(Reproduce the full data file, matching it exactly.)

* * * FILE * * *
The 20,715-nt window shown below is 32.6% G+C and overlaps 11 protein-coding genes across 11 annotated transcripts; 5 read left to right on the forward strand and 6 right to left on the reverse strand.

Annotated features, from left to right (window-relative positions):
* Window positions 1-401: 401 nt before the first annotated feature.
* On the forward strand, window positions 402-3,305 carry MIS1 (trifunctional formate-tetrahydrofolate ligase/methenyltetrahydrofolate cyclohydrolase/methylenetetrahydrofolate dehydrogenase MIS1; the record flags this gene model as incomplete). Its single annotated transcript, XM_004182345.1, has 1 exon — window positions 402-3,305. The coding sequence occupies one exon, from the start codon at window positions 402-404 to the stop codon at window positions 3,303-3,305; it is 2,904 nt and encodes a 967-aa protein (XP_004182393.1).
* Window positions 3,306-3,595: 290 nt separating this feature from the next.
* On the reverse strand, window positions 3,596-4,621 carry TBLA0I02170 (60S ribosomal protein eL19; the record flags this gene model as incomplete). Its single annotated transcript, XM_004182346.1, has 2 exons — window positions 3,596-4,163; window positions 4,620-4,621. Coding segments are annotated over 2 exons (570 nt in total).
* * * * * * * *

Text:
The 20,715-nt window shown below is 32.6% G+C and overlaps 11 protein-coding genes across 11 annotated transcripts; 5 read left to right on the forward strand and 6 right to left on the reverse strand.

Annotated features, from left to right (window-relative positions):
* Window positions 1-401: 401 nt before the first annotated feature.
* On the forward strand, window positions 402-3,305 carry MIS1 (trifunctional formate-tetrahydrofolate ligase/methenyltetrahydrofolate cyclohydrolase/methylenetetrahydrofolate dehydrogenase MIS1; the record flags this gene model as incomplete). Its single annotated transcript, XM_004182345.1, has 1 exon — window positions 402-3,305. The coding sequence occupies one exon, from the start codon at window positions 402-404 to the stop codon at window positions 3,303-3,305; it is 2,904 nt and encodes a 967-aa protein (XP_004182393.1).
* Window positions 3,306-3,595: 290 nt separating this feature from the next.
* On the reverse strand, window positions 3,596-4,621 carry TBLA0I02170 (60S ribosomal protein eL19; the record flags this gene model as incomplete). Its single annotated transcript, XM_004182346.1, has 2 exons — window positions 3,596-4,163; window positions 4,620-4,621. Coding segments are annotated over 2 exons (570 nt in total).